Fermentation is for more than making alcohol. Through the process of fermentation, ordinary ingredients like milk and vegetables are transformed into new foods with the help of good bacteria. A more familiar name for this type of bacteria is probiotics.
Here's a list of the top fermented foods that are a tasty way to incorporate probiotics into your diet.
Yes - this staple of your morning routine is actually fermented! Yogurt is made when bacterial cultures are added to milk to begin the process of breaking down lactose into lactic acid. The result is the thick, creamy treat with a hint of tartness that we all know and love. But this isn’t just for breakfast anymore, use it in marinades and dipping sauces, or try adding yogurt instead of mayo in chicken salad. Be sure to choose a brand that uses live cultures and has no added sugar.
Kefir is yogurt’s close culinary cousin, with a history dating back centuries to the Caucasus Mountains in Eastern Europe. To make this creamy treat, kefir grains containing multiple strains of yeast and bacteria are added to milk to begin fermentation. After 24 hours, the milk is strained, and voilà, a thick liquid that is a bit more tart than yogurt and has a distinctively fresh fizz is ready to drink or added to smoothies and sauces. Traditionally, this beverage is made with cow’s milk, but today, non-dairy alternatives can also be found.
Kombucha may be the current golden child of "foodies," but its roots run deep. This effervescent drink is made from tea and sugar that is fermented with the help of both bacteria and yeast to produce a tonic that the ancient Chinese, who began making it over 2,000 years ago, referred to as “the tea of immortality.” While the taste is an acquired one for some drinkers, the variety of flavors that now line grocery store shelves gives you a lot of options to choose from.
Sauerkraut is not just a delicious garnish for your annual Oktoberfest bratwurst, it is also a star of fermentation. This traditional German dish is made when cabbage and salt are combined and left to ferment for several days. The result has a slaw-like consistency that can stand alone as a side dish or included in dishes like perogies, stuffings, and casseroles. As an added bonus, this tasty treat will stay fresh in the fridge for months.
If sauerkraut is the fermented garnish of choice in Germany, kimchi is its equivalent in Korean culture, where the dish has been prepared for nearly 3,000 years. Using the same base vegetable—cabbage—and adding plenty of spices (think ginger, red pepper and garlic), this fermented concoction transforms into a condiment with a distinct, often spicy flavor. It’s a dish so iconic that UNESCO added it to the Intangible Cultural Heritage of Humanity List in 2013.
A staple of Japanese cuisine, miso is made when cooked soybeans are combined with koji mold, salt and a dollop of miso saved from an earlier batch. This recipe is not for the impatient—the blend takes at least a few months to ferment properly and can be left for up to several years. But once the delicious result is ready, it can be used in pretty much any dish. Whether you’re turning your salty and sweet miso into a soup of its own, using it as a spice, or spreading it on top of your entrée as a garnish, it will add a dash of umami to pretty much any meal.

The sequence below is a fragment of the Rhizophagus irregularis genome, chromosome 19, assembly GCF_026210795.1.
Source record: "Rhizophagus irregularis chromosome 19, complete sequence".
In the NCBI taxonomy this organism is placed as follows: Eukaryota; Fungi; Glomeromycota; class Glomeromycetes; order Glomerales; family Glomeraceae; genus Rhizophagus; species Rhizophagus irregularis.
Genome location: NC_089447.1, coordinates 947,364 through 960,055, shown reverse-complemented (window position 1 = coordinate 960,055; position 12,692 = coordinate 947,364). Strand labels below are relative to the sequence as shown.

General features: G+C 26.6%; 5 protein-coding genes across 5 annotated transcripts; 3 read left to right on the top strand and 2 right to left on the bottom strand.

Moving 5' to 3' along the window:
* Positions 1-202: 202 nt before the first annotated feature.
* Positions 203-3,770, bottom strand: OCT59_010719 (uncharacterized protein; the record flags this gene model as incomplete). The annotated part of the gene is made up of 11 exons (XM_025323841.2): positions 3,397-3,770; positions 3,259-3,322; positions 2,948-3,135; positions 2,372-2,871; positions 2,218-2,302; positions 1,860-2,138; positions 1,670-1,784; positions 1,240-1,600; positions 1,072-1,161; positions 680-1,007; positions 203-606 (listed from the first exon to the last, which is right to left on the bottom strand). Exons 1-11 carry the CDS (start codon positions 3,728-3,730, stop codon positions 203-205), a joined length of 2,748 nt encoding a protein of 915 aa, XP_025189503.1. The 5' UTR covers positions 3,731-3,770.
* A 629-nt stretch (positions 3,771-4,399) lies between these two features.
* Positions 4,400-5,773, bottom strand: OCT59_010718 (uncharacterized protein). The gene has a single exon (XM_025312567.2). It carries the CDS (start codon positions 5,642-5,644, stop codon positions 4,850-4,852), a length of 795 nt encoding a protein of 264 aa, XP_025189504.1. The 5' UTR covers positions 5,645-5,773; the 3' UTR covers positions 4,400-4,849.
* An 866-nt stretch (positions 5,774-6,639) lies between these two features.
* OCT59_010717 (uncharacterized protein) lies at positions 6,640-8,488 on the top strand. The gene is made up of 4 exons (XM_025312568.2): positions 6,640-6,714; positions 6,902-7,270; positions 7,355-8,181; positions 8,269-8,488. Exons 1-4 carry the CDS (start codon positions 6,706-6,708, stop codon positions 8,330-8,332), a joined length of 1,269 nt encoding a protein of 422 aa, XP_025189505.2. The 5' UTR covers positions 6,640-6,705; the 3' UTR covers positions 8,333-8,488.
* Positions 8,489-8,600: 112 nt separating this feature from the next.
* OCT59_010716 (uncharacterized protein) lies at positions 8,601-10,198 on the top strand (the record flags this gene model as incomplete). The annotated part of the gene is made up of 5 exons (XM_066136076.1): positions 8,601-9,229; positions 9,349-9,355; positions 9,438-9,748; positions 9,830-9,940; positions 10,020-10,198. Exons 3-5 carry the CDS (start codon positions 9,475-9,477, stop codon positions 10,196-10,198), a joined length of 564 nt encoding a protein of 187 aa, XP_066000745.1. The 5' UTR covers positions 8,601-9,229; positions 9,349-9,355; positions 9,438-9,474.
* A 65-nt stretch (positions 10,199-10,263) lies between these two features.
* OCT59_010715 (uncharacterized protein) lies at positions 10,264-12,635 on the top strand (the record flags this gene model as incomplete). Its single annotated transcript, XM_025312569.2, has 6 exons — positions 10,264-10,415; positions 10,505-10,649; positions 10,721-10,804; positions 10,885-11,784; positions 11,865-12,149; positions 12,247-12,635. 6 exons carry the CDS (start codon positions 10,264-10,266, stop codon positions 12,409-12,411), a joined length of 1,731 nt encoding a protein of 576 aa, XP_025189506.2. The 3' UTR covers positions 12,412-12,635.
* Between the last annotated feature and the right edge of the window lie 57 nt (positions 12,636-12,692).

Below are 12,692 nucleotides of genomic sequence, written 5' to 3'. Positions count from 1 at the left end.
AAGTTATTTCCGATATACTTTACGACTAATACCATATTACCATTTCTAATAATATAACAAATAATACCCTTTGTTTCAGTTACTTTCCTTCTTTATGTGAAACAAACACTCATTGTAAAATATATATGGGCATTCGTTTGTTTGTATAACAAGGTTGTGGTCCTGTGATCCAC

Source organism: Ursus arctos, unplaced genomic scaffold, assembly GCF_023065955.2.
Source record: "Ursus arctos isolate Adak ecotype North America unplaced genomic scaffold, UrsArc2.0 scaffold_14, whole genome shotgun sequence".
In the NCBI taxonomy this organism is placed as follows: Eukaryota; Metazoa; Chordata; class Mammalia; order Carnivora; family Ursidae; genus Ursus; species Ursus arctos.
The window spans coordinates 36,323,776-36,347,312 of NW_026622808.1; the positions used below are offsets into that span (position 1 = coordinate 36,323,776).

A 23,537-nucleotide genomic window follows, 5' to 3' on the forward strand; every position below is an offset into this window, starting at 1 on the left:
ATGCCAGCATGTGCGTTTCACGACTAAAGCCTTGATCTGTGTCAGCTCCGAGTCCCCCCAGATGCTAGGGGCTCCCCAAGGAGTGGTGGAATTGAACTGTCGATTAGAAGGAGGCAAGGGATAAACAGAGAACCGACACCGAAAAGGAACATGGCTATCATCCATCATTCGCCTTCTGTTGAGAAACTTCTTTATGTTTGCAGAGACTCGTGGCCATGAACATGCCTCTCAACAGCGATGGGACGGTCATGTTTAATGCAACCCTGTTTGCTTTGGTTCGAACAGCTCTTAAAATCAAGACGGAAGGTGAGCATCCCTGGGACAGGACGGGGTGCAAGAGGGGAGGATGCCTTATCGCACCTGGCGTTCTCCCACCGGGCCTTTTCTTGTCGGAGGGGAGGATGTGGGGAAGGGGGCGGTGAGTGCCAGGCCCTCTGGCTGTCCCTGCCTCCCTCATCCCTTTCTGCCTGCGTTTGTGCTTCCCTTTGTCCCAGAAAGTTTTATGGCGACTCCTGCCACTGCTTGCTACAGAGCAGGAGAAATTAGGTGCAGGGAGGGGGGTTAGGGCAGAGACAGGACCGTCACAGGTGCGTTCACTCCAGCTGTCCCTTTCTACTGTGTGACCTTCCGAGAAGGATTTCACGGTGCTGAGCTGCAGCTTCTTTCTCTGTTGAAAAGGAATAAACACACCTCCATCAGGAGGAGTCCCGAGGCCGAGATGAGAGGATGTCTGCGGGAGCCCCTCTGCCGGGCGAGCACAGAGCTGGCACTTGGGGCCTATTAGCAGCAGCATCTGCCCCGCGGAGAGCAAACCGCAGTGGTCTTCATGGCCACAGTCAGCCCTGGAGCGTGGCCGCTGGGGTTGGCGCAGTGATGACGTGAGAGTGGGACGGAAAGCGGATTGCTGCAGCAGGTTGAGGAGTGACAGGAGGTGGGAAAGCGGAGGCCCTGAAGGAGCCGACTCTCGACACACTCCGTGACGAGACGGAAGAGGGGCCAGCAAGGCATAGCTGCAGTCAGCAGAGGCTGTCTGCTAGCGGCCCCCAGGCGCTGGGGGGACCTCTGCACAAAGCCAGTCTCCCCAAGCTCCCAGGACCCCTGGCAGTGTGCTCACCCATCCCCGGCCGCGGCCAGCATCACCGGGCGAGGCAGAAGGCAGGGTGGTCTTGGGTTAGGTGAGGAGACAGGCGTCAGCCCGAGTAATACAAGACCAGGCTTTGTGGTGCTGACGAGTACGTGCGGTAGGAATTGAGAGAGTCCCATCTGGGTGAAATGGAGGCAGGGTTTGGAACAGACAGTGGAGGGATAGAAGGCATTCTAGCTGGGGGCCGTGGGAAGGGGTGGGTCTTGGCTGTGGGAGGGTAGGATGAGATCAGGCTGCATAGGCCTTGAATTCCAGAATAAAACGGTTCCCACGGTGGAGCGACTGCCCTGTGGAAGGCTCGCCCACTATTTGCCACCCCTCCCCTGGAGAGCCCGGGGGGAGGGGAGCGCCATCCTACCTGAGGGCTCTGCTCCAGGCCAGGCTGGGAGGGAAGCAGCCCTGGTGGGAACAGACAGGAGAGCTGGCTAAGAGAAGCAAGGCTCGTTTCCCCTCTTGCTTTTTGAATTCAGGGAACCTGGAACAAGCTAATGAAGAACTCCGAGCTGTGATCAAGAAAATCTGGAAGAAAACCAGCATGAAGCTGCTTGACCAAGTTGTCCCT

We all know about traditional pickles—cucumbers soaked in salt and water—but did you know that you can pickle just about any vegetable? When you add salt (and any desired herbs) to your carrots, cauliflower, or green beans and leave them to ferment, the result is a delicious snack similar to sauerkraut or kimchi. A word of caution—not all pickles sold at the grocery store are fermented, so don’t forget to check the label.
Kvass is a bubbly drink that has been consumed in Eastern Europe and Russia for centuries. In fact, the first written evidence of people enjoying kvass dates back to 989 AD. Made when yeast is added to a grain (rye bread is a popular choice) and left to ferment, kvass is known for its sour, tangy taste that is similar to kombucha.
Vegetarians and vegans have been singing the praises of this meat-substitute for years. Made from fermented soybeans, tempeh has a texture similar to tofu and a taste that, while a bit bland on its own, makes it the perfect canvas for all your favorite seasonings, spices, and sauces.
Created using a similar process as pickles and sauerkraut, fruit chutney is made by combining your favorite fruit with salt, water, and any additional nuts and spices that strike your fancy. When your fruit chutney is ready to go, it can be used as a sauce or lend a little dash of sweet and spicy to any savory dish, like grilled pork tenderloin. Not only is it tart and delicious, it can keep for up to a year in your refrigerator…if you don’t eat it all first!